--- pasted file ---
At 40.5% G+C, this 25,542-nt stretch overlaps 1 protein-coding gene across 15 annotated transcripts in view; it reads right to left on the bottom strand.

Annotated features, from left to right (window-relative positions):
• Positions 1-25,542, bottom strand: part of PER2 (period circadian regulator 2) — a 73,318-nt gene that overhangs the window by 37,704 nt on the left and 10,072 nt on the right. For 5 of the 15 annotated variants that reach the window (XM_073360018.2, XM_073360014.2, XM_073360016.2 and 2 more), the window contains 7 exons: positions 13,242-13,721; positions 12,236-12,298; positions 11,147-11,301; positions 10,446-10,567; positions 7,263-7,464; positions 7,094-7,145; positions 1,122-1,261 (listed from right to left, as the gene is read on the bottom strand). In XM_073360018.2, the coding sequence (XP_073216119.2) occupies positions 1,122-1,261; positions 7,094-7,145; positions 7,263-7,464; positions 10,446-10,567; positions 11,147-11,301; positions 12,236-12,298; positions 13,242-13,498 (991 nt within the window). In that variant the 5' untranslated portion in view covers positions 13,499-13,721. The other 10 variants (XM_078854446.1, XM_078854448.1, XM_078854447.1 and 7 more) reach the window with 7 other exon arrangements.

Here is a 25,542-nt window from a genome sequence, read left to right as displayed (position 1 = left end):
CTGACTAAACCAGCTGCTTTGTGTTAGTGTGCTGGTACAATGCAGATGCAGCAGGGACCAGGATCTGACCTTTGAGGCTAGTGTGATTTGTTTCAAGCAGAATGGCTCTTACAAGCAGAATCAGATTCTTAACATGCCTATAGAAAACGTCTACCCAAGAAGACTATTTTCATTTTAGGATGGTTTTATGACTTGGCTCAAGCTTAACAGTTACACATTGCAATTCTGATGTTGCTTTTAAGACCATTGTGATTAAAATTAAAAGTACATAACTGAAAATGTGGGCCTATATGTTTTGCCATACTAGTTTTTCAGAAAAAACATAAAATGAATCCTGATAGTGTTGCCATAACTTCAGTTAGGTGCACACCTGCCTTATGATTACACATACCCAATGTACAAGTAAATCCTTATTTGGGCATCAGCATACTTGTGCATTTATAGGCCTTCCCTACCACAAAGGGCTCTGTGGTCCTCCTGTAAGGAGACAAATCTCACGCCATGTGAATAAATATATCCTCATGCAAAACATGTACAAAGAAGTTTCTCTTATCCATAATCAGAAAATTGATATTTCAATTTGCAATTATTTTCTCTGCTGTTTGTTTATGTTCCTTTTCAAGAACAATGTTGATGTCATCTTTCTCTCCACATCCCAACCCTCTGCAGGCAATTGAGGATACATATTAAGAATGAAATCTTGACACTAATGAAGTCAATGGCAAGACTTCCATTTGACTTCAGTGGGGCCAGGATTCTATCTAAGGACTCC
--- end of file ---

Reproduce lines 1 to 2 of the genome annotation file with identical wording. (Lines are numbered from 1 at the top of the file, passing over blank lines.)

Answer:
At 40.5% G+C, this 25,542-nt stretch overlaps 1 protein-coding gene across 15 annotated transcripts in view; it reads right to left on the bottom strand.

Annotated features, from left to right (window-relative positions):